THERE are so many great reasons that people choose to live and work in Sheffield, but the most important, for many, is a shared love of nature and the outdoors.
Across our parks, woodlands, countryside – and, yes, our highways – we have over four and a half million trees. That’s more trees per head of population than any other city in Europe.
I make that point to underline the importance – recognised by all sides in the ongoing debate about tree replacement work – of finding sustainable solutions that let us move on as a city and ensure we celebrate our environment.
Finding those solutions will need compromise from the council, our contractor Amey and from campaigners. It won’t be easy, but I’m optimistic we can make significant progress.
Back in March, tree replacement work was paused, except where the condition of a tree poses a danger. This has given us space to listen and rethink our way forward. The pause will continue while we work out our next steps.
During this time we have been meeting with, and listening to, interested residents and groups about how we might move on. The vast majority of people we speak to are committed to constructive dialogue and working together to find a solution.
Some people have asked whether we can achieve what I’ve set out within the Streets Ahead programme. The answer is most certainly yes.
Despite calls to end the contract with Amey, ending the programme – which, overall, offers huge benefits and investment to Sheffield – is not a precondition to finding a sustainable compromise on tree replacement.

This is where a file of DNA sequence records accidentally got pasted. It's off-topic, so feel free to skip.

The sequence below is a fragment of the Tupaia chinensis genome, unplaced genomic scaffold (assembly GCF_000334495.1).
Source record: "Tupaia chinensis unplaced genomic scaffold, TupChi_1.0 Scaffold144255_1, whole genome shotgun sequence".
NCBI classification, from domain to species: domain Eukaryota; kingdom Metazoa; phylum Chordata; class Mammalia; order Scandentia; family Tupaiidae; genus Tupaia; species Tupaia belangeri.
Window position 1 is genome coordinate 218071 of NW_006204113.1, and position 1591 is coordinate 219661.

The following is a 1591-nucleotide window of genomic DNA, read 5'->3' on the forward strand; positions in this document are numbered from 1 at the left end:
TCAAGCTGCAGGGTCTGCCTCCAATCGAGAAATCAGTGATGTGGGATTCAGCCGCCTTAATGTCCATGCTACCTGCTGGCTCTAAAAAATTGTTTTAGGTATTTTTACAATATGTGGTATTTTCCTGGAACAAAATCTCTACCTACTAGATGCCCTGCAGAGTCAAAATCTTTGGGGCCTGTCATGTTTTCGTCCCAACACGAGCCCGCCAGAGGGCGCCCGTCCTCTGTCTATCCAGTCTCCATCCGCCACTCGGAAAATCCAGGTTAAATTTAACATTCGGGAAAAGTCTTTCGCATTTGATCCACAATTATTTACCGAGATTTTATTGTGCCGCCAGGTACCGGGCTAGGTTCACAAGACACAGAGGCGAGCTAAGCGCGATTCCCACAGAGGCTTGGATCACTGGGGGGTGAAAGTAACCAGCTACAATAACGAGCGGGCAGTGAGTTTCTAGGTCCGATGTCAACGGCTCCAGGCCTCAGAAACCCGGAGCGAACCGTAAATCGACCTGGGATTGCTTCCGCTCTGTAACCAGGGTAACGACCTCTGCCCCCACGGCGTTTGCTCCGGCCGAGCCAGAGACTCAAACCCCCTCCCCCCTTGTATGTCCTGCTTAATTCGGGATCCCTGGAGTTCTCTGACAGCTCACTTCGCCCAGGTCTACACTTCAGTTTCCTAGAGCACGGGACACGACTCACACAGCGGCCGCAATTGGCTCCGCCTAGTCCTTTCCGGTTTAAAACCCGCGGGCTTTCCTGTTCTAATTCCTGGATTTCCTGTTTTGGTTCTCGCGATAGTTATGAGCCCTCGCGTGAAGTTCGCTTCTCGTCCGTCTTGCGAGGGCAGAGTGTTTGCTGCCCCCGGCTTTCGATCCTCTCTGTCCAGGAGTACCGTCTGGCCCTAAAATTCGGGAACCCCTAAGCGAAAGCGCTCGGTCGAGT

Indeed, with all parties willing to compromise, I’m confident we can find a solution within the programme – and realise the potential of Streets Ahead.
Right now, our contractor is exploring options for around 300 trees which have previously been identified for replacement. This includes looking to keep as many of those 300 as possible, while making the much needed improvements to our roads and pavements.
As part of any compromise, the contractor might have to go further with engineering solutions, and we might have to review our highway standards in some areas.
When this work is complete, we will present alternative proposals as a starting point for dialogue with residents and stakeholders about how we move on. A compromise by the council and the contractor which retains trees might also need an acceptance from campaigners that for some trees – even with additional engineering solutions – there can be no viable option for retention.
In recent years, the council has made a concerted effort to be as open as possible about the Streets Ahead programme. The programme has come under a huge amount of scrutiny and, as a result, much more information has been published than comparable contracts in other cities. But I would acknowledge that we need to act on the concerns I’ve heard about whether the council could do more. So I’d like to give reassurance that since being in post I have asked officers to do further work on releasing as much of the contract as we possibly can.
Finding a compromise for these 300 trees is just the first step. If we can make progress, we can move on to the bigger question: how do we look after Sheffield’s urban forest for the next 20 years of the programme, and beyond? I’m increasingly optimistic that we can turn a corner, and that a shared energy and passion for trees on both sides can be harnessed for the future of our environment in Sheffield.
So finally, it’s essential that over the summer we start to make significant progress. Our focus must be on using that shared endeavour and commitment for the benefit of all residents of our city. I believe we’ll come out of it stronger.
Councillor Lewis Dagnall is Sheffield City Council’s Cabinet Member for Environment.